History-maker Michael Jung wins individual eventing title
Germany's Michael Jung created equestrian history at the London Games on Tuesday, winning gold to become the first rider to hold the European, world and Olympic individual eventing titles.
It was a red letter day for the record-breaker as he had earlier picked up eventing team gold on his brilliant horse Sam, all of this on the day he celebrated his 30th birthday.
In silver came Sweden's Sara Algotsson-Ostholt, who suffered wretched luck as she was on target to become the first woman to take the title only for her grey mare Wega to knock the top pole off the final fence.
That left her with a combined total after the dressage and cross country of 43.30 points, behind Jung on 40.60.
Bronze went to Jung's compatriot, Sandra Auffarth, with 44.80 points, with Australian veteran Andrew Nicholson, appearing at his seventh Games, in fourth.
After hugs all round from his mother, father and brother, Jung had just one word for his feat: "Awesome!"
Jung said that he had resigned himself to getting silver as Algotsson-Ostholt came to the last.
"I was very happy with my second place but now my first place is even better.
"You always dream that when everything goes perfectly you can win gold, but I never dreamed I'd have two," he grinned, weighing the two bright medals hung around his neck in the palms of his hands.
"Now I'm going to have dinner with my family, and then party..."
There was a sense of deja vu at Greenwich Park as four years ago at the Beijing Olympics Germany also picked up the team gold, with Algotsson-Ostholt's husband Frank Ostholt in the squad.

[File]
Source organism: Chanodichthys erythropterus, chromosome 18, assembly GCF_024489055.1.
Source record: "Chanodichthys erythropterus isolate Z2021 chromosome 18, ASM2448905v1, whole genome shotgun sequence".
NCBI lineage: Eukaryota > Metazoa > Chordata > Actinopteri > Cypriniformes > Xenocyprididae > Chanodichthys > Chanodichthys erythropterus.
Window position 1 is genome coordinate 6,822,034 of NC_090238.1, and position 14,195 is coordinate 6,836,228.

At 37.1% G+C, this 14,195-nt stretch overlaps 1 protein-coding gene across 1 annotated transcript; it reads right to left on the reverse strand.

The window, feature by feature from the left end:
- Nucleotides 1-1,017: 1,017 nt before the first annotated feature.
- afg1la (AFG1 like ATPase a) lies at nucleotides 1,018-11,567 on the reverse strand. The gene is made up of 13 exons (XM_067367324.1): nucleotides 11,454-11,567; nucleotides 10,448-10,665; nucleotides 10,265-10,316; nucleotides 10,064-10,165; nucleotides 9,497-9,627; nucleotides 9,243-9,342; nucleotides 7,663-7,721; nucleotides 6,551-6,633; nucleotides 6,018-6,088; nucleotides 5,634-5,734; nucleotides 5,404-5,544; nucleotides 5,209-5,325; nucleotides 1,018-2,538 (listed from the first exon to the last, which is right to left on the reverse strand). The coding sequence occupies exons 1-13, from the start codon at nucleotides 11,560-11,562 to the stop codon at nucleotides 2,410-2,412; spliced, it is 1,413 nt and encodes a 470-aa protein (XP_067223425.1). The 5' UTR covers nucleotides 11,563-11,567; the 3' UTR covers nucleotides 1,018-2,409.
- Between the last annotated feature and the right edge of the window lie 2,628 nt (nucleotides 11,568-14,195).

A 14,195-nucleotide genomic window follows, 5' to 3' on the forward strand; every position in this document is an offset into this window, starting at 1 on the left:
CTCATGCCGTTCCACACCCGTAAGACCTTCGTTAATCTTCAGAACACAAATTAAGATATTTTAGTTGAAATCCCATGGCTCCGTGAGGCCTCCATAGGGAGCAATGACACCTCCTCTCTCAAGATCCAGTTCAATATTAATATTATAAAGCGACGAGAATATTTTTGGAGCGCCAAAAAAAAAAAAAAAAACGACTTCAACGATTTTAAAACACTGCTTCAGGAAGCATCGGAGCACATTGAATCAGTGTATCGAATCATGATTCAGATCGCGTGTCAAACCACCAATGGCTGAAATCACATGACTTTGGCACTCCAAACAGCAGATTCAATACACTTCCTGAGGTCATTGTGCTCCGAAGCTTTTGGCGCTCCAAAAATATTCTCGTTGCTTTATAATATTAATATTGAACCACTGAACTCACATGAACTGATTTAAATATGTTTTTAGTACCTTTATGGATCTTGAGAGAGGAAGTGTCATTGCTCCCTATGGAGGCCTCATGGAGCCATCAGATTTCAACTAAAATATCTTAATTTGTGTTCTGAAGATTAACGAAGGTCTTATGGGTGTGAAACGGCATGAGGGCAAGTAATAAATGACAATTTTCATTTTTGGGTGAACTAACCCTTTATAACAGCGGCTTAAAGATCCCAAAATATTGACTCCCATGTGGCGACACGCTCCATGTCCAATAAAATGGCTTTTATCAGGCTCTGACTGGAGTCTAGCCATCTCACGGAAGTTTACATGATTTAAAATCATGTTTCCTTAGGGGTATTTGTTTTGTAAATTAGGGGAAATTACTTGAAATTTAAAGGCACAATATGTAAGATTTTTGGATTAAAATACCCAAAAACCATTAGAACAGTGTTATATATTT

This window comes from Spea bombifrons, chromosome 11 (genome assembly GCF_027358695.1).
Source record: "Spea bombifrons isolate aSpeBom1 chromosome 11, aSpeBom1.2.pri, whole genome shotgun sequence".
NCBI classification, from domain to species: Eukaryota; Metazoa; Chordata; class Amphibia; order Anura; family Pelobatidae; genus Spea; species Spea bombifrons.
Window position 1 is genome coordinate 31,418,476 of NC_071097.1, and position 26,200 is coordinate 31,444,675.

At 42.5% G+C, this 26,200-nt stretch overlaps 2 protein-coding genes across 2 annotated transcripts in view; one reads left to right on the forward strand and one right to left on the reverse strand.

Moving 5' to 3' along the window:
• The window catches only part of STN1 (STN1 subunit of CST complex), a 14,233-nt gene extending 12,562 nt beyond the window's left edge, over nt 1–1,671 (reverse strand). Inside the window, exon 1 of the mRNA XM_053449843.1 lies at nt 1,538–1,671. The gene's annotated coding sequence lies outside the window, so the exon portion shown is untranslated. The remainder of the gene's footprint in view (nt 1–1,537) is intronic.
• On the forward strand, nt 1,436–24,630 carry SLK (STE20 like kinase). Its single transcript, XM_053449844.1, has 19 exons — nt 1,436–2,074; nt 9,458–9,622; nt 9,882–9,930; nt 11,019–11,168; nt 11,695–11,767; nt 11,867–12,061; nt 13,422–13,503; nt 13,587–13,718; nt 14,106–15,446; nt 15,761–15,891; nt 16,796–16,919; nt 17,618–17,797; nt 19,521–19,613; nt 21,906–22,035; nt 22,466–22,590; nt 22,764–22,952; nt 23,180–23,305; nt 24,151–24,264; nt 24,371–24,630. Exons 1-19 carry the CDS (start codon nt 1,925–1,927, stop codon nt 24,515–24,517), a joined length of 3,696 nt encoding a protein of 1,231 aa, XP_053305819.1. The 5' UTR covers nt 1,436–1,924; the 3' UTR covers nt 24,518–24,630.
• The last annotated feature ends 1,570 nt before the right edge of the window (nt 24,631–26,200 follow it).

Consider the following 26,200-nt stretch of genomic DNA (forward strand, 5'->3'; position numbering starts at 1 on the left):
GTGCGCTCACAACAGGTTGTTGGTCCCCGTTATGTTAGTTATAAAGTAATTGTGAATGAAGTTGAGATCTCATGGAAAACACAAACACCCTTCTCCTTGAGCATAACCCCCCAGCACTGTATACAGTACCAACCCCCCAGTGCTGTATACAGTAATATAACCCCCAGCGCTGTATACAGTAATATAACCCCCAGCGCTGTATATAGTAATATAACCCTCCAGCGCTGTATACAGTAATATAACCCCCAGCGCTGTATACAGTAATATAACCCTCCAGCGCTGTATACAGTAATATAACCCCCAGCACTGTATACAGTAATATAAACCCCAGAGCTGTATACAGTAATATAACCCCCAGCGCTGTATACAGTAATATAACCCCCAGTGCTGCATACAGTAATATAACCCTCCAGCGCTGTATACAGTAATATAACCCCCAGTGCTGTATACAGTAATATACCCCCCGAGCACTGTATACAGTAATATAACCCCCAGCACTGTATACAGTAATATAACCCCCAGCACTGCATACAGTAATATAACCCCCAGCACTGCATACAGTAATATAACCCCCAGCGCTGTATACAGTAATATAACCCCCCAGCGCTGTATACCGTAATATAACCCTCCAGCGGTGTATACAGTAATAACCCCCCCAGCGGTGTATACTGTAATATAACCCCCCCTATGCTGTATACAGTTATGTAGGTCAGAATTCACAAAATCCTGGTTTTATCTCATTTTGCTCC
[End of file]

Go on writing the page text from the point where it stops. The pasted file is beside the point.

Zara Phillips, the granddaughter of Queen Elizabeth II and a member of the Great Britain team that had clinched silver earlier Tuesday in the team competition, put in a faultless round to briefly lead the standings.
But she eventually slipped down the rankings to eventually finish a respectable eighth, four places above New Zealand's former double Olympic champion Mark Todd.
After Jung had posted his perfect round the only rider who could deny him glory was Algotsson-Ostholt, the last of the 24 riders to jump.
The 37-year-old, whose sister has also represented Sweden at the Olympics, was on course to end the male stranglehold of this exacting discipline until that heart-wrenching final fence blunder.
"Shit happens," she shrugged.
Asked at the post-event press conference to elaborate on what had gone wrong the Swedish rider said: "At the triple combination before the last fence I told her (Wega) to be careful, to slow down.
"I tried to do the same at the last, but she didn't react so quickly and was too fast at it and just put down a toe."
The London 2012 equestrian events take a breather on Wednesday before returning for the start of the individual dressage.